If existing staff do not meet the new requirements they must, where appropriate, be given training, during their normal working hours at the employer’s cost. If the required standard is not met during a reasonable time, then the organisation can consider adjusting the role, to for e.g. reduce the frequency of communication with the public, or moving the worker to a non-customer facing role. The last resort, where all training has failed or the worker has unreasonably refused training and there is no other suitable job, is dismissal in accordance with the organisation’s capability and disciplinary procedures.
What is a ‘customer facing’ role?
A job where speaking to the public in English or Welsh ”is a regular and intrinsic part” of the role, either in person or on the phone. The degree of interaction with the public needs to be regular and planned. Staff who occasionally speak to the public as they carry out their job are not considered to be in public-facing roles.
The Code of Practice:
- Has a checklist that employers can use to assess each role in terms of its need for fluency – is there a business need for interaction with the public; what is the frequency and form of this interaction; what is the level of service quality and responsiveness expected by the public; what proportion of the role requires spoken interaction with members of the public; is English (or Welsh) the primary language required for the role?
- The Code says that “fluency relates to a person’s language proficiency and their ability to speak with confidence and accuracy, using accurate sentence structures and vocabulary”.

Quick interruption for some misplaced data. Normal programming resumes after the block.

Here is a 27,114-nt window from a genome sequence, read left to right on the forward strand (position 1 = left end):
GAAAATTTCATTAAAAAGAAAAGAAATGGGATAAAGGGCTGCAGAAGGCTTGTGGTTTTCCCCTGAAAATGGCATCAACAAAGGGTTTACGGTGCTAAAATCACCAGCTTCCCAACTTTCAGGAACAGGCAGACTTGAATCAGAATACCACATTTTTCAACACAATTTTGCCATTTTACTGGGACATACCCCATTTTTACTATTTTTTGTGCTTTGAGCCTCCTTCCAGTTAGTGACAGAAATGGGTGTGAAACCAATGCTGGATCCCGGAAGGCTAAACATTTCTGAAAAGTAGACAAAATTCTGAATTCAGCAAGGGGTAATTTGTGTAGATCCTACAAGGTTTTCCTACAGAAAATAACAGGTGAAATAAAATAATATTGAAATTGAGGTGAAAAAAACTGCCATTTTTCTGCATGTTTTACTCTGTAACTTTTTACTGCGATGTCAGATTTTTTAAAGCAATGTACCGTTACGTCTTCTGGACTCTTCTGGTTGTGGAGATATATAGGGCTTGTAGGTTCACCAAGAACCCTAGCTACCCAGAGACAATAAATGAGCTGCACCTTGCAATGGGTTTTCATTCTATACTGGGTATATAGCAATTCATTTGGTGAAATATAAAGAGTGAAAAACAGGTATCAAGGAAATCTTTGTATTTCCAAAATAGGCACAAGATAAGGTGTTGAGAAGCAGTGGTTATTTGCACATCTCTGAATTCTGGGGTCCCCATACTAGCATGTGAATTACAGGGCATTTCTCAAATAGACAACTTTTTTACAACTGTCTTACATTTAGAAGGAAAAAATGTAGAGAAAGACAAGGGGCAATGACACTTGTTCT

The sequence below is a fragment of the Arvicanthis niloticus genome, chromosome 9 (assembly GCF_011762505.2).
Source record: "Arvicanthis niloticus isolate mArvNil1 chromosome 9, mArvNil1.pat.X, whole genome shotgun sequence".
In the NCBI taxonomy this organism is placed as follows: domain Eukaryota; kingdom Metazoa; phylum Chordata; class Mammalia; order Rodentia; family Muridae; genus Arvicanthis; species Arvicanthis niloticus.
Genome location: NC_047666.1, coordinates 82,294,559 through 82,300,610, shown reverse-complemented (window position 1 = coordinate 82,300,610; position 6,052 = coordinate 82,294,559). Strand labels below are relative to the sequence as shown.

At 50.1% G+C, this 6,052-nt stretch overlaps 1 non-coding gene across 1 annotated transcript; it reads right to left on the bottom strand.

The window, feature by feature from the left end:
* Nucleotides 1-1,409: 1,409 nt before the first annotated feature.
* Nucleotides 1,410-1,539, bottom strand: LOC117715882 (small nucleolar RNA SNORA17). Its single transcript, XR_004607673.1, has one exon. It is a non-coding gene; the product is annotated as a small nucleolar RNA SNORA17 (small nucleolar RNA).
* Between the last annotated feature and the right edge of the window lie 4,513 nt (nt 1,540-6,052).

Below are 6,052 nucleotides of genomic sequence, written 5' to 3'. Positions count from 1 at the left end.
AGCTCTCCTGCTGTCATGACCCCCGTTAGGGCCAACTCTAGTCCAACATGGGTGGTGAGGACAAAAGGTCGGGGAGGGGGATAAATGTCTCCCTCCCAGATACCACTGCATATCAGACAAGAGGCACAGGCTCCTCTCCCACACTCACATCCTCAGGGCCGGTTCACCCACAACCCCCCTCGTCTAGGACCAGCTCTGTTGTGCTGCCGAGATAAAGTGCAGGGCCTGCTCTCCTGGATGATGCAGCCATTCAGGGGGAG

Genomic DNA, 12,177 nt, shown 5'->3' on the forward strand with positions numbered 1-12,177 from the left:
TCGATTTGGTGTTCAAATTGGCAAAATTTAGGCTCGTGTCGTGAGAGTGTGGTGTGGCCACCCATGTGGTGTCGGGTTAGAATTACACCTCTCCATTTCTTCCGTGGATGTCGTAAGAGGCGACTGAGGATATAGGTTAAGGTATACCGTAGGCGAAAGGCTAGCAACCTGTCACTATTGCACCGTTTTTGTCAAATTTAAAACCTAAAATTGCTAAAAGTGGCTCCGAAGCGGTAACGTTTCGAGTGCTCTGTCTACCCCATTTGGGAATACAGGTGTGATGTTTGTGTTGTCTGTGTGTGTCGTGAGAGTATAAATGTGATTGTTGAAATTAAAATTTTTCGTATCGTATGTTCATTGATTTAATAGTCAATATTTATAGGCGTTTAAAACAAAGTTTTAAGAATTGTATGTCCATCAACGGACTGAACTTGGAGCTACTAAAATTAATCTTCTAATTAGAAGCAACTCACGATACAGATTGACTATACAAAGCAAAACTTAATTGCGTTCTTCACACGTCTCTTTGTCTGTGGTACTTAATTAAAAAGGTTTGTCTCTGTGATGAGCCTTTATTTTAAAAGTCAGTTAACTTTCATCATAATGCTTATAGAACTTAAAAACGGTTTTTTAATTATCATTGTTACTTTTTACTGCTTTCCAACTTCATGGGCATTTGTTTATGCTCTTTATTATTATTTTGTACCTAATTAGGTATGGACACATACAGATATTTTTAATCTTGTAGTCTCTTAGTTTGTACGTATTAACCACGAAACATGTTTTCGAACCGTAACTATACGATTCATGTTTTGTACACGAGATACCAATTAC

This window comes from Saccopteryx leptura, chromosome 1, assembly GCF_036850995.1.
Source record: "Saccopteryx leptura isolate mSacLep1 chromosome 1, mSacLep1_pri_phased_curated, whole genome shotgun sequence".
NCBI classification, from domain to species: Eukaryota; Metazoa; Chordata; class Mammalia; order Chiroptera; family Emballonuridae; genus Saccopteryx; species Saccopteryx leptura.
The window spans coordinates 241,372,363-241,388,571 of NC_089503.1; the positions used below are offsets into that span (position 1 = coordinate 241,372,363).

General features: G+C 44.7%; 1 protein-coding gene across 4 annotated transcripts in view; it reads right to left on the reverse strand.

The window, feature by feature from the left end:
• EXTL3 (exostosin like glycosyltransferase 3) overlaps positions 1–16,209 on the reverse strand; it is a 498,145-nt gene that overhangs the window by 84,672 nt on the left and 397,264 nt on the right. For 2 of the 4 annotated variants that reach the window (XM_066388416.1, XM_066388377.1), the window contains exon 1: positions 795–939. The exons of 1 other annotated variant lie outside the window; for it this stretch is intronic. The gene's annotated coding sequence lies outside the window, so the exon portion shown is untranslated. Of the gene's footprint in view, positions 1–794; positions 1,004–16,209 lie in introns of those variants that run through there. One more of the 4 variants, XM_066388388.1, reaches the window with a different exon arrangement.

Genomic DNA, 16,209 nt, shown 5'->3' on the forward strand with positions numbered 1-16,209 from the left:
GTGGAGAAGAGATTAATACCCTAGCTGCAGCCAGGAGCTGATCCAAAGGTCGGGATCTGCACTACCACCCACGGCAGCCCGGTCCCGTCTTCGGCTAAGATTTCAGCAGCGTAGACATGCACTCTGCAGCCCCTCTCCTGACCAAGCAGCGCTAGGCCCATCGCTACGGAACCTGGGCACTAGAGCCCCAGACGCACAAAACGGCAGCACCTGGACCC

- Gives examples – so a teaching assistant required to communicate with pupils to support their learning, a customer service employee who takes calls and queries from the public and a DWP Work Coach having daily face to face discussions with members of the public WOULD be seen as customer facing; a street cleaner, and a clerical officer or IT Technician who provide internal support within the organisation would not.
- Interestingly the Code says that “the fluency duty is unlikely to apply to members of staff whose role involves performing content or editorial functions for a public service broadcaster, such as journalists, programme-making roles or broadcast output. The nature of these roles may require interaction with members of the public, but the extent, frequency and form of interaction with the public either face-to-face or by telephone is likely to be limited and thus not an intrinsic part for the effective performance of the job”.
- Has a list of factors to be considered when determining the fluency standard required for each job. Fluent means the member of staff has a command of spoken English (or Welsh) which is sufficient to enable the effective performance of their role. The factors to be considered are – the frequency and duration of spoken interaction; the topic; whether communication is likely to include technical, professional or specialist vocabulary; whether the communication is repeated or supplemented by written material; the significance of the spoken interaction for service delivery.
- The Code points out that “fluency does not relate to regional or international accents, dialects, speech impediments of tone”.
- Contains information about testing and different levels of fluency, language qualifications and training options for staff.
- Also makes it clear that that staff can still speak another language to communicate with members of the public who speak other languages.
- Advises that a complaints procedure regarding the duty is put in place for members of the public to use if they believe the required standard is not met.